Philips survey shows incomplete data may threaten patient safety

Philips survey shows incomplete data may threaten patient safety

The FINANCIAL -- Royal Philips on October 26 announced survey results commissioned by Philips and Regina Corso Consulting that revealed patient safety is still a top concern for physician and nurse leaders in the United States (U.S.), and incomplete data is tightly-linked with this worry.

The survey, which included responses from 251 physician and nurse leaders around the U.S., showed that data is playing an increasingly important role in patient safety, and 74 percent of physician and nurse leaders say they believe lack of patient data during in-hospital transport is a risk to patients.

The World Health Organization (WHO) reports that medical errors are the third leading cause of death in the U.S., with approximately one in 10 hospitalized patients experiencing harm due to such errors, with at least 50 percent preventability1. Patient safety remains a priority for key healthcare stakeholders, and of those surveyed, almost three-quarters of physician leaders (73 percent) and four in five nurse leaders (79 percent) said patient safety keeps them up at night. An important part of maintaining patient safety is ensuring a complete record of patient monitoring data, however, when patients are transferred from one department to another, clinicians often struggle with incomplete data records due to multiple systems operating independently. In this survey, Philips took a closer look at how data plays a role in patient safety.

Incomplete patient data viewed as a threat

Selected from a list of six options in the survey, the top three threats to patient safety between physician and nurse leaders collectively were inconsistent care delivery, having incomplete data on patients and alarm fatigue.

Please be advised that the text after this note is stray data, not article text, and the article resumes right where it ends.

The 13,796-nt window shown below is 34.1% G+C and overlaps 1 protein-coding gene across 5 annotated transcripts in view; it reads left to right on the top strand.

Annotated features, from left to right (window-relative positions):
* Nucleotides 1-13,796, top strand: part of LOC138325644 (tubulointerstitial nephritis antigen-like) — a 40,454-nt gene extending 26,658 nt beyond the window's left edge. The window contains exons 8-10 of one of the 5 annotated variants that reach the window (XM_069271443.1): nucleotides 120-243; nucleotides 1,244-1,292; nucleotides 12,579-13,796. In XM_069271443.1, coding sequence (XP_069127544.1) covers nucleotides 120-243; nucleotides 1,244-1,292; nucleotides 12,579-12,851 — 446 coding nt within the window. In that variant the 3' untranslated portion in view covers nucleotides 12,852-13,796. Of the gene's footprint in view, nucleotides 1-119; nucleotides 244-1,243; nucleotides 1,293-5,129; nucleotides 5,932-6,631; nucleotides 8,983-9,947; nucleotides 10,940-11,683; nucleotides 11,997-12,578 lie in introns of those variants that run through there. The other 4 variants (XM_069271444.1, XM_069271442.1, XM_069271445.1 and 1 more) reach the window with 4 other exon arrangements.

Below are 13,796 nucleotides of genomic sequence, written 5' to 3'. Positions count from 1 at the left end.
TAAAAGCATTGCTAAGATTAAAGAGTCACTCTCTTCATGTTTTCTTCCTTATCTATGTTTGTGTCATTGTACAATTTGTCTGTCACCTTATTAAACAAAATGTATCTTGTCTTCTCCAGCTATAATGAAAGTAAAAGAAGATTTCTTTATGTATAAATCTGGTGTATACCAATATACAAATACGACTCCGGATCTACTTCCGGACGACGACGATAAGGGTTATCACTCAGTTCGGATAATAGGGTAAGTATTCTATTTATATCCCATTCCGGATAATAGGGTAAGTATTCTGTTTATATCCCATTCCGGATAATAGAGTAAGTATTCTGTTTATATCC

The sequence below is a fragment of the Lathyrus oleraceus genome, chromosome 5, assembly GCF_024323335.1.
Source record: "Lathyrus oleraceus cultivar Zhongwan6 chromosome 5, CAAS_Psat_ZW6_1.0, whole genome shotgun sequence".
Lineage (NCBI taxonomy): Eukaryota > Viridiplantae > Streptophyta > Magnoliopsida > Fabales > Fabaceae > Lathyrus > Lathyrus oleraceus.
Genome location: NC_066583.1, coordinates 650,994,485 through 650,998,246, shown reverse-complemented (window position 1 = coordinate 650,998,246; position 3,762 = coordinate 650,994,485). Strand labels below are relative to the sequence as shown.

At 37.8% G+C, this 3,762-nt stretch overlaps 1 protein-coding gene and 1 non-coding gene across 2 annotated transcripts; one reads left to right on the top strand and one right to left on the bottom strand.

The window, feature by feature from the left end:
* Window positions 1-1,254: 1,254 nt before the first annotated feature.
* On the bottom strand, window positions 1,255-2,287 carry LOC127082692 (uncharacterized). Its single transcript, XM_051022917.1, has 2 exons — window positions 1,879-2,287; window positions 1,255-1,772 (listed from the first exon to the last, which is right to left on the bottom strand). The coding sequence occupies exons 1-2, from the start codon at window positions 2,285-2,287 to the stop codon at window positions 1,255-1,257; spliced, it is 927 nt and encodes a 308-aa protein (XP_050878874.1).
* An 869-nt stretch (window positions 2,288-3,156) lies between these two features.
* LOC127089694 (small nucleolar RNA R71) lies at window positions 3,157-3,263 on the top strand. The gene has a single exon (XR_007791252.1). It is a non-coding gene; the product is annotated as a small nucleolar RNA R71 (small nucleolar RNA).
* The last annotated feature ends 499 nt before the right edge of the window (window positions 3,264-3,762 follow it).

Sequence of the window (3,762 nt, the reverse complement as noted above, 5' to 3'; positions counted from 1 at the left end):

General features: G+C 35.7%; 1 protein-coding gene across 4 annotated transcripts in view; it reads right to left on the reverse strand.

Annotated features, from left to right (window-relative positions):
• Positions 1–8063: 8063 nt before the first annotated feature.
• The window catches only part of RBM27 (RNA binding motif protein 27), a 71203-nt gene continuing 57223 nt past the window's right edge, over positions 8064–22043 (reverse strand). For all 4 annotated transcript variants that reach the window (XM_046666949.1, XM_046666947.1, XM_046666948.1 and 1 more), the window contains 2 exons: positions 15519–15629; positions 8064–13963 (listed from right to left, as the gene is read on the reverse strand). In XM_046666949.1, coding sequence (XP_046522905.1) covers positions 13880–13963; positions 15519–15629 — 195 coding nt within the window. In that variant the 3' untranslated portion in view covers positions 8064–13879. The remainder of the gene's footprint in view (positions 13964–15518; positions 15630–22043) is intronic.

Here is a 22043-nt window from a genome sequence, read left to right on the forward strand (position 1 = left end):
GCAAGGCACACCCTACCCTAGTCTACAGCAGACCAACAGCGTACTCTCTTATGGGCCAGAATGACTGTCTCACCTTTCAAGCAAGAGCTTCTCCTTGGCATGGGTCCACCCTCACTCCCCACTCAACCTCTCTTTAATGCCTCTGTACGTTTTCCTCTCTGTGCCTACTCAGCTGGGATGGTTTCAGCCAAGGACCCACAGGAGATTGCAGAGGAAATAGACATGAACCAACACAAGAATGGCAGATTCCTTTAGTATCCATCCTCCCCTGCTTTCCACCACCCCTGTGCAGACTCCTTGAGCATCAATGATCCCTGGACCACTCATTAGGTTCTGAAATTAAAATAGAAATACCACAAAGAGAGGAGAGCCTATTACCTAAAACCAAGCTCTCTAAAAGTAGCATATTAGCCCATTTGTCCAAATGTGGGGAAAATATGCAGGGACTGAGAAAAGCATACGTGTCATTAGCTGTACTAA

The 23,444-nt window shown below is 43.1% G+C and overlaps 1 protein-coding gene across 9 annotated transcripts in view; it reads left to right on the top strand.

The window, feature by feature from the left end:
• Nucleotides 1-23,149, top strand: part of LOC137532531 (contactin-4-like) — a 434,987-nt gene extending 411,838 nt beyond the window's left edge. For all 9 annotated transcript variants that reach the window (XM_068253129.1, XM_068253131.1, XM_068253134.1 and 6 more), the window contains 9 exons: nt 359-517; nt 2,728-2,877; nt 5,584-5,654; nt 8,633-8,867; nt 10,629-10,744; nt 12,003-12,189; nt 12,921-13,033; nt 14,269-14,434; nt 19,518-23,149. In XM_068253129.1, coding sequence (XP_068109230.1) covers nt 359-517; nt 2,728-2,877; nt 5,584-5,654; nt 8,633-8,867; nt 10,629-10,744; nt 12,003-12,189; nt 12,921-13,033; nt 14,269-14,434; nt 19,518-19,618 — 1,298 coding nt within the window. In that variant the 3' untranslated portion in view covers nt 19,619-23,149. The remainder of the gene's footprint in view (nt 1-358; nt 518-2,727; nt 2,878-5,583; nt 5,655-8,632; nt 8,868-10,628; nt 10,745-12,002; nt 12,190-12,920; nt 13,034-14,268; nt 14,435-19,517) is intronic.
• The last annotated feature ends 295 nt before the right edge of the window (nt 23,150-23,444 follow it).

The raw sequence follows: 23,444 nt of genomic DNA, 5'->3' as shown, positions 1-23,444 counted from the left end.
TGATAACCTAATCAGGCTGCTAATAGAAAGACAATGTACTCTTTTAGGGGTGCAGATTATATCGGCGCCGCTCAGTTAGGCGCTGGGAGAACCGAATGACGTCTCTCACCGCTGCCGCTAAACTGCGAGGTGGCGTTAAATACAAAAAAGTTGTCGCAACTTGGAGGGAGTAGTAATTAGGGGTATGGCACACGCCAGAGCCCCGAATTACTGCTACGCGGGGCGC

According to the survey, three-quarters (74 percent) of both physician and nurse leaders say patient safety is at risk when exchanging information about patients between departments. Seven in 10 of both groups say lack of complete data on patients is a cause of clinical inefficiencies, and physician and nurse leaders agree that better access to critical patient data is beneficial to clinician response (91 percent and 96 percent).

“While patient safety remains the top priority for healthcare professionals, patient care can be hindered by not having a complete picture of each patient’s monitoring data,” said Felix Baader, Business Leader, Patient Monitoring at Philips. “A seamless record of a patient’s health history can support clinicians in the complex and fast-moving hospital environment. Recent advancements in technology have gotten us closer as an industry to ensuring that clinicians are equipped with the information they need, when they need it from admission to discharge, but it’s up to healthcare leaders worldwide to work together and make this a reality.”

Additional key findings from the survey impacting patient safety include:

Inconsistent care and alarm fatigue: 78 percent of physician leaders say incomplete data on patients is the biggest threat to patients, while nurse leaders think alarm fatigue is the biggest threat (76 percent). However, both groups agree that inconsistent care delivery is a top concern (78 percent and 75 percent).
Easing data-related patient safety concerns: Nine in 10 physician leaders and almost all nurse leaders say patient monitoring must be consistent to move healthcare forward (91 percent and 97 percent), and almost nine in 10 physician leaders (87 percent) and almost all nurse leaders (97 percent) say having a gap-free patient monitoring data record is essential for good patient care.